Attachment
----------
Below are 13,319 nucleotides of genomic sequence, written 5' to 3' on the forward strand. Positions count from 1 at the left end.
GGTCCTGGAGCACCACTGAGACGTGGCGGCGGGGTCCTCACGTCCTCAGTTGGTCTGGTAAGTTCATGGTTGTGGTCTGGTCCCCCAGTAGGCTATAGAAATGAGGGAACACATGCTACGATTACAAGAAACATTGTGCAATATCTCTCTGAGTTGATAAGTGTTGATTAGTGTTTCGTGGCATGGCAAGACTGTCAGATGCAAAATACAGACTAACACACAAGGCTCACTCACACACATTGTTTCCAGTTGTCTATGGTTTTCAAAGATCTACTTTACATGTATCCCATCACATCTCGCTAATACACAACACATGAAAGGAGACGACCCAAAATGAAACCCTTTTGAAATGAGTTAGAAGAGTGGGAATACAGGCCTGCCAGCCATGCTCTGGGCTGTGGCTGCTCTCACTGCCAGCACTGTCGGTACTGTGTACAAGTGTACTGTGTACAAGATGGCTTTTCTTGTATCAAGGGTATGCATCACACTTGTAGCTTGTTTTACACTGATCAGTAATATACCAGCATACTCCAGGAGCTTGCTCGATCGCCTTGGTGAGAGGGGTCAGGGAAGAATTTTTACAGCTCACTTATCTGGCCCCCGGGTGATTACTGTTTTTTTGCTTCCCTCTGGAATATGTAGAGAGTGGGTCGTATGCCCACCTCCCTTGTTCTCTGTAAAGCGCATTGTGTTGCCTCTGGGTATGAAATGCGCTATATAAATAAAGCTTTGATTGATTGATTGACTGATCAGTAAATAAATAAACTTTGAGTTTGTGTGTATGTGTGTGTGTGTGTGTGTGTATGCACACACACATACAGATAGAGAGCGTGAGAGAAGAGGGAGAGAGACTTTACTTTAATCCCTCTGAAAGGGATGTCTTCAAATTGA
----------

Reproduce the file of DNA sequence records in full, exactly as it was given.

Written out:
Below are 13,319 nucleotides of genomic sequence, written 5' to 3' on the forward strand. Positions count from 1 at the left end.
GGTCCTGGAGCACCACTGAGACGTGGCGGCGGGGTCCTCACGTCCTCAGTTGGTCTGGTAAGTTCATGGTTGTGGTCTGGTCCCCCAGTAGGCTATAGAAATGAGGGAACACATGCTACGATTACAAGAAACATTGTGCAATATCTCTCTGAGTTGATAAGTGTTGATTAGTGTTTCGTGGCATGGCAAGACTGTCAGATGCAAAATACAGACTAACACACAAGGCTCACTCACACACATTGTTTCCAGTTGTCTATGGTTTTCAAAGATCTACTTTACATGTATCCCATCACATCTCGCTAATACACAACACATGAAAGGAGACGACCCAAAATGAAACCCTTTTGAAATGAGTTAGAAGAGTGGGAATACAGGCCTGCCAGCCATGCTCTGGGCTGTGGCTGCTCTCACTGCCAGCACTGTCGGTACTGTGTACAAGTGTACTGTGTACAAGATGGCTTTTCTTGTATCAAGGGTATGCATCACACTTGTAGCTTGTTTTACACTGATCAGTAATATACCAGCATACTCCAGGAGCTTGCTCGATCGCCTTGGTGAGAGGGGTCAGGGAAGAATTTTTACAGCTCACTTATCTGGCCCCCGGGTGATTACTGTTTTTTTGCTTCCCTCTGGAATATGTAGAGAGTGGGTCGTATGCCCACCTCCCTTGTTCTCTGTAAAGCGCATTGTGTTGCCTCTGGGTATGAAATGCGCTATATAAATAAAGCTTTGATTGATTGATTGACTGATCAGTAAATAAATAAACTTTGAGTTTGTGTGTATGTGTGTGTGTGTGTGTGTGTATGCACACACACATACAGATAGAGAGCGTGAGAGAAGAGGGAGAGAGACTTTACTTTAATCCCTCTGAAAGGGATGTCTTCAAATTGA